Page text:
Last modified: 2002-01-12 by zeljko heimer
Keywords: equatorial guinea | governor general | rio muni | bioko island | fernando poo | santa isabel |
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Río Muni is and was the continental part of Equatorial Guinea (that includes also,
apart from Fernando Pó (now called Bioko), the island of Ano Bom, situated south of
Sao Tome e Principe), that was called Spanish Guinea before independence.
Fernando Poo was separate entity, first colony and later province. Some time were ruled by a single governor under "spanish territories of the Guinean Gulf" or simply Guinea española about 1920-1960.
Rio Muni was also separate entity first colony (at same level that Fernando Poo, Corisco, Annobon and Elobey, three last ones merged by Rio Muni) and later province.
No flag existed for any spanish colony, neither for the provinces (some spanish provinces have flag but not Fernando Poo neither Rio Muni) and thre are only known the maritime registration flags (see Santa Isabel Maritime Province 1889-1970) and the spanish governor general standard.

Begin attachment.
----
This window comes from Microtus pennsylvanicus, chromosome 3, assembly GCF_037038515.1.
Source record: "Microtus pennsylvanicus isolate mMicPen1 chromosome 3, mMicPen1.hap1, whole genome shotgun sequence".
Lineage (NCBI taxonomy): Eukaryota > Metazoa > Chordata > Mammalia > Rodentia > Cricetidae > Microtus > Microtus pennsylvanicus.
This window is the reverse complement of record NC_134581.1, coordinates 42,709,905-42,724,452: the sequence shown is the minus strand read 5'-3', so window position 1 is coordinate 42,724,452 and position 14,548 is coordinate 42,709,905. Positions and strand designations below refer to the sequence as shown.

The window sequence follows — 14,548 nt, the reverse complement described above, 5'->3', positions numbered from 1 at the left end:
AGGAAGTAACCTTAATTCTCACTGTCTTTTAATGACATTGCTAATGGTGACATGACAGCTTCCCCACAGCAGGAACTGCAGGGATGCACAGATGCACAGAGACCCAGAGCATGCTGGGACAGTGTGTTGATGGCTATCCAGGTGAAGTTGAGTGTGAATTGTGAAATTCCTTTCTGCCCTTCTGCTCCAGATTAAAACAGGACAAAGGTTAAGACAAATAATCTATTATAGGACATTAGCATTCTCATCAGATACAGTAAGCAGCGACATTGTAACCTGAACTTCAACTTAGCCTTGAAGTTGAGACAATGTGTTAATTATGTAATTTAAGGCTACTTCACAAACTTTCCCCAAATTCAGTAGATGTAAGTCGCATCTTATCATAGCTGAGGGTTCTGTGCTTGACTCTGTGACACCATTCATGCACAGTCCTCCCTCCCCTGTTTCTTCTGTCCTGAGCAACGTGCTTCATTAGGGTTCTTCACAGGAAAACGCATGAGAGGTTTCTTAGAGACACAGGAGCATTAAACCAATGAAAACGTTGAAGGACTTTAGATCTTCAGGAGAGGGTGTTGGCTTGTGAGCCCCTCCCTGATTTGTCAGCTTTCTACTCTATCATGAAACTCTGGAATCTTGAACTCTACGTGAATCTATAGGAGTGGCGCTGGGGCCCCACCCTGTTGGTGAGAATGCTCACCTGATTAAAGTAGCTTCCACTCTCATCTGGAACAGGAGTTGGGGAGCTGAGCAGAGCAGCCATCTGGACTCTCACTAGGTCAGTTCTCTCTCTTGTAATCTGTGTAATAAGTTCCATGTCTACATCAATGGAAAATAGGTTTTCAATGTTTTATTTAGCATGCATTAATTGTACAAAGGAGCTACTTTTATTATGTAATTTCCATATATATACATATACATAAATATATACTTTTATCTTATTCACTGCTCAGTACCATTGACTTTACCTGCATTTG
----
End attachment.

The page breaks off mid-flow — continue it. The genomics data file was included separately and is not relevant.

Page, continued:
Jorge Candeias and Jaume Ollé 16 October 2001
This is the 1945-1977 flag for a Spanish Chargé d'Affaires, a Consul, a
provincial governor (Gobernador Civil) or a governor-general (Gobernador
General). As far as I know the only Spanish governor-general after 1904 was
that of Equatorial Guinea, and ceased to be so upon that country's
independence, 12th October 1968. Strangely enough, the 1977 flag law still
considers this flag that of a governor-general, however.
The current flag (since 1981) is very similar (with the 1981 coat of arms replacing the 1945-1977 one), see comment at Spanish Governor General
Whatever the coat-of-arms (1945-1977, 1977-1981 or current), the swallowtail 'cut' is one third of the length of the flag deep and the arms' vertical axis is placed at one third from the hoist. In the 1945-1977 and 1977-1981 flags the arms' height was one third of the hoist. In the 1981 one, it is 2/5ths (as in the national flag).
I am not fully knowledgeable on the subject, but I believe that since Spain considered Equatorial Guinea a Spanish province, it would have had a provincial governor too. This was certainly the case with the (Spanish now Western) Sahara province, so it may be that in the Sahara the flag was used too.
Santiago Dotor 15 March 2001